Pushing Against Genres
While Hansen’s enactments of the genres of outlines, briefs and refutations, and descriptions most certainly demonstrate her working within these mutt genres in expected ways, as well as using her personal interests and experiences to assist herself in doing so, she engages in other kinds of uptakes, as well. There are other clear instances in her writings for “Advanced English Composition” that instead show her pushing against the mutt genres she was expected to produce. Hansen is not a passive recipient of writing instruction and the bodily discipline teaching methods that Comstock demonstrates were becoming the new method of writing instruction at the end of the nineteenth century. I illustrate this by providing examples from Hansen’s work where she either expresses difficulty with producing specific genres or where she uses genre imitation in ways that show her understanding of mutt genres’ forms and function, yet also her manipulation of them to evoke humor.
Challenges in Completing Writing Tasks
First, there are instances in Hansen’s course papers in which she attempts to take up the mutt genres she has been assigned to produce but expresses her difficulty with doing so. On April 23, Hansen submits an assignment—one whose contents reveal is the genre of a theme—titled “One Student’s Directions for Cultivating Cabbages.” This assignment opens as follows:
The cultivation of cabbages! Dire dismay overwhelmed the mind of at least one long-suffering student, when this subject was announced. “What do I know about the cultivation of cabbages?” she exclaimed. “I never cultivated a cabbage in my life! I do not know if cabbage grows from a seed or a bulb!” For two days she worried over those cabbages. She searched every nook and corner of her brain for “subject” or “theme material”, but she searched in vain. She annoyed all her friends with questions about cabbages. They knew but little more than she did. She obtained only two bits of information which she thought of any value- the first, that cabbages do not grow from bulbs, and the second, that the plants must be transplanted to make them grow well. But that could never be made into a five hundred word theme, she thought. At last, into the gloomy emptiness of her brain there flashed a dangling light. It was, an idea- at last. “Now,” she thought, “I have been studying reasoning for these past six weeks, and I surely ought to know something about it. Why should I not reason out the proper manner of cultivating cabbages?” She did so, and here is the result of her reasoning […] (Hansen, “One Student’s Directions” 1)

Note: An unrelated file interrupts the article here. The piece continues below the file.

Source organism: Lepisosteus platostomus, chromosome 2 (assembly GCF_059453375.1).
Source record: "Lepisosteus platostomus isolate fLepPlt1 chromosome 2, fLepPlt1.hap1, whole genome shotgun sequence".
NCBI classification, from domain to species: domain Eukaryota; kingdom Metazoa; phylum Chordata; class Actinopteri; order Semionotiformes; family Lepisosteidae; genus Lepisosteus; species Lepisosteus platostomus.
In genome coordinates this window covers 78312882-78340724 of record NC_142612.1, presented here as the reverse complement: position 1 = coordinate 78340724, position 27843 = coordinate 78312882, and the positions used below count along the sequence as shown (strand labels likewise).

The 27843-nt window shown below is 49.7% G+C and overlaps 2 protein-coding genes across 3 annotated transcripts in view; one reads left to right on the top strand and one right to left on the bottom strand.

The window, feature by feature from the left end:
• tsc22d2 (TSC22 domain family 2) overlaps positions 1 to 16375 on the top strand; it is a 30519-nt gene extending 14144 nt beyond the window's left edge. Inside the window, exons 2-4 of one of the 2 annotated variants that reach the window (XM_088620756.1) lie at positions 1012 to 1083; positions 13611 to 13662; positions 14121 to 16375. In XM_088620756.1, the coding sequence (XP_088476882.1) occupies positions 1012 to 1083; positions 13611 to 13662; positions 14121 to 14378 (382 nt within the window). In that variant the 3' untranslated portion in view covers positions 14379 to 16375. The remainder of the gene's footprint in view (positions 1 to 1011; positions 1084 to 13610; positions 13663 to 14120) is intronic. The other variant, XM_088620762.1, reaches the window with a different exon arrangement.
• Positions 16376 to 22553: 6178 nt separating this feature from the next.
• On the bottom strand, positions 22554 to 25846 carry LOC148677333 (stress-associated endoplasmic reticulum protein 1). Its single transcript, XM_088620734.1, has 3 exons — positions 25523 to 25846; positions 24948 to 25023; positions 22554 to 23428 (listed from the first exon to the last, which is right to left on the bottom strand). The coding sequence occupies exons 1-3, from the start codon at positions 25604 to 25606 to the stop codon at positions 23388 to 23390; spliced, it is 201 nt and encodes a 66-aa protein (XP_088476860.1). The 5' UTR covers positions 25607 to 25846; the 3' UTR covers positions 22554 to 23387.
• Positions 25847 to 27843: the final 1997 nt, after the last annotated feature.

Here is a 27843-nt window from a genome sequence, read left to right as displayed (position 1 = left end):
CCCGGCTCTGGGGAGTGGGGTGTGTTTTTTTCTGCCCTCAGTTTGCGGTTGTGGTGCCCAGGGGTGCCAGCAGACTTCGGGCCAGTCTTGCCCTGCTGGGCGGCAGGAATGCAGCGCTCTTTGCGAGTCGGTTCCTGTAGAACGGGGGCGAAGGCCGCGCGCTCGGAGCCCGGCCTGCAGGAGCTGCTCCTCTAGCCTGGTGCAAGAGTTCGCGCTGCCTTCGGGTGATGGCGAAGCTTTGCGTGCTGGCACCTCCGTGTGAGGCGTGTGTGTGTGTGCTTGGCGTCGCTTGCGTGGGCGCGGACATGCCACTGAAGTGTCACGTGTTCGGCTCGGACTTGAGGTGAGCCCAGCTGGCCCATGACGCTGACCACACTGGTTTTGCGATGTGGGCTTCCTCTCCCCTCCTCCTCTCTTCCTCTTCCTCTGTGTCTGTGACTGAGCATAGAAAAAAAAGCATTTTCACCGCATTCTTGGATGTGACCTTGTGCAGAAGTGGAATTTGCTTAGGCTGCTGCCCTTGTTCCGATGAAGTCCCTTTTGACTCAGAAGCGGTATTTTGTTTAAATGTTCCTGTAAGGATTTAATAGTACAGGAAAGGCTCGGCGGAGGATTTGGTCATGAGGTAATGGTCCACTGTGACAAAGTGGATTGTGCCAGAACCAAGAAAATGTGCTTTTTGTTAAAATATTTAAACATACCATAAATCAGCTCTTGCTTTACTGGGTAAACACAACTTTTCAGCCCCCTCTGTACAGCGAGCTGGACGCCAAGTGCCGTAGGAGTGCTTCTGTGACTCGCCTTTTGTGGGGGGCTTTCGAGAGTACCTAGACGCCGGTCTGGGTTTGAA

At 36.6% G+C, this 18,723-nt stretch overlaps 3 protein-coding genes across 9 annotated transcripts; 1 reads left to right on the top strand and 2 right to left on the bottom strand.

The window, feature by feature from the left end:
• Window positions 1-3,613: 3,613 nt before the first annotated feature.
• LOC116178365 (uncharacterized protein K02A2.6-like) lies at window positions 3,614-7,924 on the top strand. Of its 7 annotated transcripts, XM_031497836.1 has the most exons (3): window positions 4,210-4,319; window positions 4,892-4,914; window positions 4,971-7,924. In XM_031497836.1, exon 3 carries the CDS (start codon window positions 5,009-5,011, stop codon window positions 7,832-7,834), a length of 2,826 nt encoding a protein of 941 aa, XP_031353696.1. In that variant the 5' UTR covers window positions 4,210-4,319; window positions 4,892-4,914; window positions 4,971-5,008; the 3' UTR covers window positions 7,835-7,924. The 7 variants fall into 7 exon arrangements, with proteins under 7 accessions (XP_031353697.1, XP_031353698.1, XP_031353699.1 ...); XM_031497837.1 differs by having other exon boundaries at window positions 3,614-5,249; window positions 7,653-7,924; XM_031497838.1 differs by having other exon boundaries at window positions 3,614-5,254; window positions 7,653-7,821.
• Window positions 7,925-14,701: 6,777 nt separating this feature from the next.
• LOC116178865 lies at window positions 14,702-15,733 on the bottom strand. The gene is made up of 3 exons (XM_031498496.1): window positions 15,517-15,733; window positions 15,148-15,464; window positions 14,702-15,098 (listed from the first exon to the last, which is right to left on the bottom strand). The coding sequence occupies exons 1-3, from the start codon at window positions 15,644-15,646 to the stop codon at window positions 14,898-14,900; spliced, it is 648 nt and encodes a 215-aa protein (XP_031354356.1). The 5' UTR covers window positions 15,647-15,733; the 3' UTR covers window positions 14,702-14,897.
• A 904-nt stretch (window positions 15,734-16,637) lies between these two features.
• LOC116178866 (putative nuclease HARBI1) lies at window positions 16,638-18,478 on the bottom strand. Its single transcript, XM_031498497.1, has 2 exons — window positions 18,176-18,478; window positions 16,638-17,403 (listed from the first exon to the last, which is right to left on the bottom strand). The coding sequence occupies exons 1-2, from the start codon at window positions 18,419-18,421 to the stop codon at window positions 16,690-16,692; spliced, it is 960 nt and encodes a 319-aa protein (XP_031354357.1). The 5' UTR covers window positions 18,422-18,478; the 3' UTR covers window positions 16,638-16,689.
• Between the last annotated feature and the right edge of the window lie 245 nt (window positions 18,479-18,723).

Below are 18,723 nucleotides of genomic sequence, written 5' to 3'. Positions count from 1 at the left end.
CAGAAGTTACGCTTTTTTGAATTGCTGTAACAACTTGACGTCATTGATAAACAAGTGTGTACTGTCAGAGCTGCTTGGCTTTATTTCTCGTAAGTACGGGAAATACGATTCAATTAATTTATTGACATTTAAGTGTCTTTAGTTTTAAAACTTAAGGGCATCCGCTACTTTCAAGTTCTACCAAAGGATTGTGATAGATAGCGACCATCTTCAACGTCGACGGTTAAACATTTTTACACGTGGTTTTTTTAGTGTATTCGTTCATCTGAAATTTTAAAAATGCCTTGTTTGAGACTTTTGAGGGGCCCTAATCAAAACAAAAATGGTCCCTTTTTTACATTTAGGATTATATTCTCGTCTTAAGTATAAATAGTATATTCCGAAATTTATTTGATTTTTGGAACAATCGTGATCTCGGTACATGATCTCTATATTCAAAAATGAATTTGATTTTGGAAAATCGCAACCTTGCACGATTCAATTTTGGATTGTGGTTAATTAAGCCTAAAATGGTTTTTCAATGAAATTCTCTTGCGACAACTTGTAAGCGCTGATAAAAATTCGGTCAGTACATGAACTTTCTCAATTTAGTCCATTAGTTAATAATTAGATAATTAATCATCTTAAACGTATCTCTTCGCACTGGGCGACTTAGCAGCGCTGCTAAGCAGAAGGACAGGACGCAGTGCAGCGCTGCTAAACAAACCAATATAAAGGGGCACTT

In this theme, Hansen spends nearly half of her two-page assignment expressing the difficulty she has with completing this writing task. Narrating her pre-writing process, she begins by explaining that she took an inventory of her already-held knowledge. Finding nothing useful to aid her in writing about cabbages, she writes that she then consults friends, which yields some information, yet not enough for a “five hundred word theme,” which is apparently the required length for her paper. After narrating this process, she claims that she draws on her skills of “reasoning” to write the remaining page of her two-page paper (Hansen, “One Student’s Directions”).
Hansen’s meta-commentary on the difficulty she has with completing this assignment, as well as the percentage of the whole theme that these commentaries take up, show her engaging in uptakes that seem out of keeping with the genre of the theme. The English Bulletin, previous student Margaret Kane’s 1899 course notes, and Hansen’s other themes suggest themes instead ought to begin with a clear focus or point and then proceed in a logical order to address that focus or point. Instead, Hansen devotes substantial time and space to overtly describing why she has difficulty carrying out the assignment. The challenges Hansen faces in taking up this theme are certainly valid—she simply does not know how to cultivate cabbages. But Hansen’s use of the theme itself to describe those challenges pushes against the form and function of the genre she has been assigned to compose. Like the students at Louisville Girls High School described by Lueck who produce or even sign their school memory books (394-9), Hansen recognizes the expected uses of genres while also noting and even pushing back against those same genres’ constraints. This demonstrates her rhetorical savvy when faced with a composition-based task.
Hansen’s expressions of difficulty with writing tasks are most obvious in this theme on cultivating cabbages. However, shorter commentaries on the challenges of taking up her assignments likewise occur in other papers. In her April 25 paper titled “Two Games of My School Days,” Hansen is apparently tasked with describing games she played as a child. She opens her essay by saying that
It is indeed a difficult task to go back in memory to the games of childhood. The distance is so great, that very few objects can be recalled with sufficient accuracy for the present scientific investigation. Vague pictures, scraps of verse with their accompanying monotonous chant, one or two names- these are all that now remain. Here is one of the verses which come to me: […]. (Hansen, “Two Games of My School Days” 1)